[17] Ibid
[18] “Massachusetts, Revolutionary War, Index Cards to Muster Rolls, 1775-1783,” images, FamilySearch (https://familysearch.org/ark:/61903/3:1:3Q9M-CSQZ-C33F-H?cc=2548057&wc=QZZQ-MQW%3A1589088627 : 25 November 2015), > image 1612 of 2755; citing Massachusetts Archives, Boston.
[19] “Revolutionary War Pension and Bounty-Land Warrant Application Files,”digital images, Fold3 (https://www.fold3.com : accessed 8 November 2016), entry for Joshua Hyde; citing NARA microfilm publication Case Files of Pension andBounty-Land Warrant Applications Based on Revolutionary War Service, M804, Roll 1388.
[20] “Revolutionary War Pension and Bounty-Land Warrant Application Files,”digital images, Fold3 (https://www.fold3.com : accessed 5 January 2017), entry for Jacob Allen; citing NARA microfilm publication Case Files of Pension andBounty-Land Warrant Applications Based on Revolutionary War Service, M804, Roll 0037.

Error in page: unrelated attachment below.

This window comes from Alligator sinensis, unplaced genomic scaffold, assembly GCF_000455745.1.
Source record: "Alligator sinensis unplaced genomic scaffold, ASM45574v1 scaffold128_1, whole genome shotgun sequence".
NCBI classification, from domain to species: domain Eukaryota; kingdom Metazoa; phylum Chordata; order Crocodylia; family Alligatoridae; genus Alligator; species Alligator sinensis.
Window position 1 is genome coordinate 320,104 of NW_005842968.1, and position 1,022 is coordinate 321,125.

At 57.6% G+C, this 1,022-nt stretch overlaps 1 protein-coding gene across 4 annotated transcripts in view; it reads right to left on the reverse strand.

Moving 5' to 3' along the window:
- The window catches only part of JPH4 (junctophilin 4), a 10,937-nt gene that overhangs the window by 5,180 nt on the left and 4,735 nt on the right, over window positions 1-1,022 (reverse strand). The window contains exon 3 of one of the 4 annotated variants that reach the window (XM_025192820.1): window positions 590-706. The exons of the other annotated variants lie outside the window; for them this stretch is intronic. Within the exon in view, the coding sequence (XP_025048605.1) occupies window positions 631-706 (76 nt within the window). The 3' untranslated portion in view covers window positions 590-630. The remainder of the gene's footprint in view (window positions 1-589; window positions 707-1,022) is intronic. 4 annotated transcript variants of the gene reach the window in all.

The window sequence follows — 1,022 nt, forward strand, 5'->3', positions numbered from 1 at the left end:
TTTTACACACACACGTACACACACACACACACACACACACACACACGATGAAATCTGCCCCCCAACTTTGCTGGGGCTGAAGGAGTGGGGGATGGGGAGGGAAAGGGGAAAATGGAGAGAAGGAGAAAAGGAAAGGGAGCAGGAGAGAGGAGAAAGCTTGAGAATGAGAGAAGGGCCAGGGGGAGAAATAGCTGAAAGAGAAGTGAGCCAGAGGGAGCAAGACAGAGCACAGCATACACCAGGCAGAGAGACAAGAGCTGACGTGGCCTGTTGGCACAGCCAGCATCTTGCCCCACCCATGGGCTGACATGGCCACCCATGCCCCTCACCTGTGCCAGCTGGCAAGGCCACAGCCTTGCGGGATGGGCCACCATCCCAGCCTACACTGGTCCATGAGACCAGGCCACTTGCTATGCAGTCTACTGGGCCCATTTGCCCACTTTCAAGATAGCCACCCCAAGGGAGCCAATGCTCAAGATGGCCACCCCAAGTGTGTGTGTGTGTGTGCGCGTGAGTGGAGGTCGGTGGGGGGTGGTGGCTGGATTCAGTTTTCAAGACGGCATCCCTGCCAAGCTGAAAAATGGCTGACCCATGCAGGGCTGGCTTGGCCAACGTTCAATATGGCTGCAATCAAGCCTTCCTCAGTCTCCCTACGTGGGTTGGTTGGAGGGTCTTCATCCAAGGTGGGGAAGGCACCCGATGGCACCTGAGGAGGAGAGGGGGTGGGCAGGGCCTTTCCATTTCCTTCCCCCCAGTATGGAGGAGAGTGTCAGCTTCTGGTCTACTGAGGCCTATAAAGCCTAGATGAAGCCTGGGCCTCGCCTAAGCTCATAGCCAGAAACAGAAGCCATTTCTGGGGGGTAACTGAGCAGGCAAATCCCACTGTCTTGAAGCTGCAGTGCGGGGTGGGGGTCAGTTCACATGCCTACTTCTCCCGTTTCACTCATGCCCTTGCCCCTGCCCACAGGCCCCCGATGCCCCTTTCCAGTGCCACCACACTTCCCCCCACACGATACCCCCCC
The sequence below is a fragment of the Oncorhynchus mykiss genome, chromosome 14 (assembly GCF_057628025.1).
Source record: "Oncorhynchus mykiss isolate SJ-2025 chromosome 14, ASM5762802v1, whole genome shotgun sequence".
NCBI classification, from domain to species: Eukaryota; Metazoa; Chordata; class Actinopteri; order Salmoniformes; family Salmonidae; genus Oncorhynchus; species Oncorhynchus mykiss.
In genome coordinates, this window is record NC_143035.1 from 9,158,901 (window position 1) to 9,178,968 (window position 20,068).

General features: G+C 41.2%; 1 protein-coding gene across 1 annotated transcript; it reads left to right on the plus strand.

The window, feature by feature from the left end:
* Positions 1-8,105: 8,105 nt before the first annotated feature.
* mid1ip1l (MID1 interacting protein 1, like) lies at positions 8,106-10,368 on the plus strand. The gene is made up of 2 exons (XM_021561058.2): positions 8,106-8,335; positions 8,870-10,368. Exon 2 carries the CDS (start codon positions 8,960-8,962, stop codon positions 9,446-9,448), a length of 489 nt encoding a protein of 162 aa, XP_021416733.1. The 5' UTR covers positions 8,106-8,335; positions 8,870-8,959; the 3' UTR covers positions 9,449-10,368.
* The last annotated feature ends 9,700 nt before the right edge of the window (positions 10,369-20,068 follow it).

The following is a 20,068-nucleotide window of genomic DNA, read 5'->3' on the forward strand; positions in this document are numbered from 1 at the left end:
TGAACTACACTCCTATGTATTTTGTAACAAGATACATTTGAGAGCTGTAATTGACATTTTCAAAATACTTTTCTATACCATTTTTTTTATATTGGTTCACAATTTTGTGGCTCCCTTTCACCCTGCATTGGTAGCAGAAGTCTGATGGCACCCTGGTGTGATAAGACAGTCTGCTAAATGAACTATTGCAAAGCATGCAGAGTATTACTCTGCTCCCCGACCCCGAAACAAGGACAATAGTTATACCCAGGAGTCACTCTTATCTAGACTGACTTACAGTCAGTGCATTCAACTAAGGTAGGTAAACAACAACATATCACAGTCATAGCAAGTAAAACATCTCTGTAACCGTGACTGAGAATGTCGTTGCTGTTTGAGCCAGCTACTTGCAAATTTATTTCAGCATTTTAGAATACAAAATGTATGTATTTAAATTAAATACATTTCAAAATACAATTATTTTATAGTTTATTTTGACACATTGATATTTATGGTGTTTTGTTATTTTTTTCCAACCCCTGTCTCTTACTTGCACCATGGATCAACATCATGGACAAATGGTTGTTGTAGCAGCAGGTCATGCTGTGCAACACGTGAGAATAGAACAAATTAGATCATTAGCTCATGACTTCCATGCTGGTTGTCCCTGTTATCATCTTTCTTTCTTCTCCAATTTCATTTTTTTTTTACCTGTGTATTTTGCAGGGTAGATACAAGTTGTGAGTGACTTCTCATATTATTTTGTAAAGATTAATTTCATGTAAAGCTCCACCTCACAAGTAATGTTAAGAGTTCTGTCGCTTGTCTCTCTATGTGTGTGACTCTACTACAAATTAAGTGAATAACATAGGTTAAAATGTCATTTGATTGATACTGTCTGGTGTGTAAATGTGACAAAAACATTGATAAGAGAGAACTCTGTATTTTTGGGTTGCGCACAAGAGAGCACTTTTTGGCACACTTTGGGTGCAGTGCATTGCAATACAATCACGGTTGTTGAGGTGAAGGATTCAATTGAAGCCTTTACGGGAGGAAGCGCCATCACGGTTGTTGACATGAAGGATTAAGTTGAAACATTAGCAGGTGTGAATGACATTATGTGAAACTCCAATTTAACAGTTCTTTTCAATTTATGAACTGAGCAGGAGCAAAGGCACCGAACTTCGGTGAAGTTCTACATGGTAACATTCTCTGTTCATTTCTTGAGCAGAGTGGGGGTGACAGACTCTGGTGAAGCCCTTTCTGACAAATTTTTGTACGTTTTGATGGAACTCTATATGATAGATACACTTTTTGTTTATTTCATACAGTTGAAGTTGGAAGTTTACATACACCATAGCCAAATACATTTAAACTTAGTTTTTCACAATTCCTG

[21] “Massachusetts, Revolutionary War, Index Cards to Muster Rolls, 1775-1783,” images, FamilySearch (https://familysearch.org/pal:/MM9.3.1/TH-909-57909-94326-31?cc=2548057 : 25 November 2015), Herskill, Andrew – Hill, Amos > image 1622 of 2755; citing Massachusetts Archives, Boston.
[22] “Soldiers and Sailors of the Revolutionary War”. Boston, Massachusetts: Wright & Poetter Printing CO, 1900), 830; digital images, (https://wwwarchive.org : accessed 8 November 2016.)
[23] “Massachusetts, Revolutionary War, Index Cards to Muster Rolls, 1775-1783,” images, FamilySearch (https://familysearch.org/pal:/MM9.3.1/TH-909-57909-94326-31?cc=2548057 : 25 November 2015), Herskill, Andrew – Hill, Amos > image 1622 of 2755; citing Massachusetts Archives, Boston.
[24] “A Month After Yorktown, Colonel Drury’s Weekly Return for His Regiment at West Point Notes “Chain Fatigue”, http://www.abebooks.com (https://www.abebooks.com/servlet?BookDetailsPL?bi+10723273999 : accessed 10 January 2017).
[25] Wikipedia Contributors. “Fatigue duty.” Wikipeida, The Free Encyclopedia. 7 Jan. 2017. Web. 7 Jan. 2017. (https://en.wikipedia.org/wiki/Fatigue_duty).
[26] “Massachusetts, Town Vital Collections, 1620-1988,”digital images, Ancestry.com (http://www.ancestry.com : accessed 6 January 2017), entry for Benjamin Hyde, Death Date 23 Nov 1797 Death Place, Sturbridge, Massachusetts.